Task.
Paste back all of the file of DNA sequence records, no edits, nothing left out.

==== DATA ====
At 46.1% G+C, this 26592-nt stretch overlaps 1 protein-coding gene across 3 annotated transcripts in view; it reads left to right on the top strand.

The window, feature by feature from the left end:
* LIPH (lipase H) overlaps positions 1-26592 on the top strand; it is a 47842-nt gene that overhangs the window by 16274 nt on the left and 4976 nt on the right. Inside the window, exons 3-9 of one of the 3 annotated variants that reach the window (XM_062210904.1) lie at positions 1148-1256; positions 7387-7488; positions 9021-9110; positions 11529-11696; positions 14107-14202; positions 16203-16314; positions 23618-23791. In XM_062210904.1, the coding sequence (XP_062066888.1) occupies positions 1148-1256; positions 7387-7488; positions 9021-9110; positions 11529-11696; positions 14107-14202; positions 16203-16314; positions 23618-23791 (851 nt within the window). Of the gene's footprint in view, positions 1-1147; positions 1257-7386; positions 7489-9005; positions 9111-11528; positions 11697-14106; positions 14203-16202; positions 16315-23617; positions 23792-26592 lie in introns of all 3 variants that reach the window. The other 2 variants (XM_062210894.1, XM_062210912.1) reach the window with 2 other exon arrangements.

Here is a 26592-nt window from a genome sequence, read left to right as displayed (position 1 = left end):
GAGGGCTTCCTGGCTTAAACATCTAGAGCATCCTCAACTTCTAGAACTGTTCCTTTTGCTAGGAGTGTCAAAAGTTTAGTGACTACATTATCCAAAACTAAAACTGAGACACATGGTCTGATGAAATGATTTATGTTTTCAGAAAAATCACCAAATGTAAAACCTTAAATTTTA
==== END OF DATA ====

At 46.1% G+C, this 26592-nt stretch overlaps 1 protein-coding gene across 3 annotated transcripts in view; it reads left to right on the top strand.

The window, feature by feature from the left end:
* LIPH (lipase H) overlaps positions 1-26592 on the top strand; it is a 47842-nt gene that overhangs the window by 16274 nt on the left and 4976 nt on the right. Inside the window, exons 3-9 of one of the 3 annotated variants that reach the window (XM_062210904.1) lie at positions 1148-1256; positions 7387-7488; positions 9021-9110; positions 11529-11696; positions 14107-14202; positions 16203-16314; positions 23618-23791. In XM_062210904.1, the coding sequence (XP_062066888.1) occupies positions 1148-1256; positions 7387-7488; positions 9021-9110; positions 11529-11696; positions 14107-14202; positions 16203-16314; positions 23618-23791 (851 nt within the window). Of the gene's footprint in view, positions 1-1147; positions 1257-7386; positions 7489-9005; positions 9111-11528; positions 11697-14106; positions 14203-16202; positions 16315-23617; positions 23792-26592 lie in introns of all 3 variants that reach the window. The other 2 variants (XM_062210894.1, XM_062210912.1) reach the window with 2 other exon arrangements.

Here is a 26592-nt window from a genome sequence, read left to right as displayed (position 1 = left end):
GAGGGCTTCCTGGCTTAAACATCTAGAGCATCCTCAACTTCTAGAACTGTTCCTTTTGCTAGGAGTGTCAAAAGTTTAGTGACTACATTATCCAAAACTAAAACTGAGACACATGGTCTGATGAAATGATTTATGTTTTCAGAAAAATCACCAAATGTAAAACCTTAAATTTTA